File - Fitness trackers are relatively cheap at about $100 and are commonly given as gifts.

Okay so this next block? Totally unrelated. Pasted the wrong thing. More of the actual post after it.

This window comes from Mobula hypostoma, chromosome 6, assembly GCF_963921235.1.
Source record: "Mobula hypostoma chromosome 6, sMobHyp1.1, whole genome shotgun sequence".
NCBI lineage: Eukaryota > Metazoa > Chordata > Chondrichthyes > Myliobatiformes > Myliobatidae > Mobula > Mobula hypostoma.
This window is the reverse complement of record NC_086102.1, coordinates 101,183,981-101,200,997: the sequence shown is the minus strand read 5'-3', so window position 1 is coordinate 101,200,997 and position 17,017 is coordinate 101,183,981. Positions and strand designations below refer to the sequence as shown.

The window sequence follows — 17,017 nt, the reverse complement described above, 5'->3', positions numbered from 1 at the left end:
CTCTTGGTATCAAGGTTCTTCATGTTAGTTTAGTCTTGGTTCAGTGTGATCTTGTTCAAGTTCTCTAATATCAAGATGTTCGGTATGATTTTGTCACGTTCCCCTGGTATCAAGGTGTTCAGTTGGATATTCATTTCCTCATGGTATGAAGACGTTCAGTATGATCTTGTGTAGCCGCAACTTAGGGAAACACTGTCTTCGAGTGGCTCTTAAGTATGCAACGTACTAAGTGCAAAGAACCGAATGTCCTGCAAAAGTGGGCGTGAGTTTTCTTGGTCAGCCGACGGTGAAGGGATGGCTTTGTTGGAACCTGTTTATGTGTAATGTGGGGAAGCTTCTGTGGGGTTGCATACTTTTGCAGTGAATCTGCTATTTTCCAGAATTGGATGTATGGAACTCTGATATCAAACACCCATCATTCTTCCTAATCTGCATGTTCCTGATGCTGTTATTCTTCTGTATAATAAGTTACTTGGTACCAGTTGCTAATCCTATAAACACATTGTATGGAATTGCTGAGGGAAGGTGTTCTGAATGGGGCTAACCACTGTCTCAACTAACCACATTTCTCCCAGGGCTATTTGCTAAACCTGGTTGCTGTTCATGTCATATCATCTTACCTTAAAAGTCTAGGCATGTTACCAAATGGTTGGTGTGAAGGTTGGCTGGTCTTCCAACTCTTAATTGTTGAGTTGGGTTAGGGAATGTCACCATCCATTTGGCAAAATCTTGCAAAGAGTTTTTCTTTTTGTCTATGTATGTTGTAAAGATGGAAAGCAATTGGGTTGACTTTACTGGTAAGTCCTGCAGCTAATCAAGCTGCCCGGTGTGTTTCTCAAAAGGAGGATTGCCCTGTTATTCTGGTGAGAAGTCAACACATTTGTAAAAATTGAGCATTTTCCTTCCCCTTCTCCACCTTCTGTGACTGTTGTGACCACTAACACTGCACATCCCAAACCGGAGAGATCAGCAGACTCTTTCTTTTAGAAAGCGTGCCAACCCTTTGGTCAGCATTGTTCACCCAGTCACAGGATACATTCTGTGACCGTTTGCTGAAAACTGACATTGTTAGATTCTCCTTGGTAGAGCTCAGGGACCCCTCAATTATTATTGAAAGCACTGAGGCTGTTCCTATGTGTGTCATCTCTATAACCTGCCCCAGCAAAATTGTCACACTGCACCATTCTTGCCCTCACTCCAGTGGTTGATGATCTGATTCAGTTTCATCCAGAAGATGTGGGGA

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Deepak Jayasimha's fitness tracker is now with his father-in-law in India, where it sits unused.One research firm, Endeavour Partners, estimates that about a third of these trackers get abandoned after six months.A health care investment fund, Rock Health, says Fitbit's regulatory filings suggest that only half of Fitbit's nearly 20 million registered users were still active as of the first quarter of 2015 .Fitbit gets the spotlight because it started trading publicly last month and has 76 percent of the U.S. market share by revenue, up from 64 percent a year earlier, according to the NPD Group.In a statement, Fitbit said it intends to remain a market leader through new features and services to boost user engagement and revenue. The company said it keeps users motivated by offering ways to compete with friends and family and awarding virtual badges for hitting fitness milestones. Fitbit added that people who regularly use their devices make healthier choices. The statement didn't address Fitbit owners who've stopped using the device.Withings CEO Cedric Hutchings said the company tried to design a device that was primarily a watch, so people will want to wear it regardless of its tracking capabilities.
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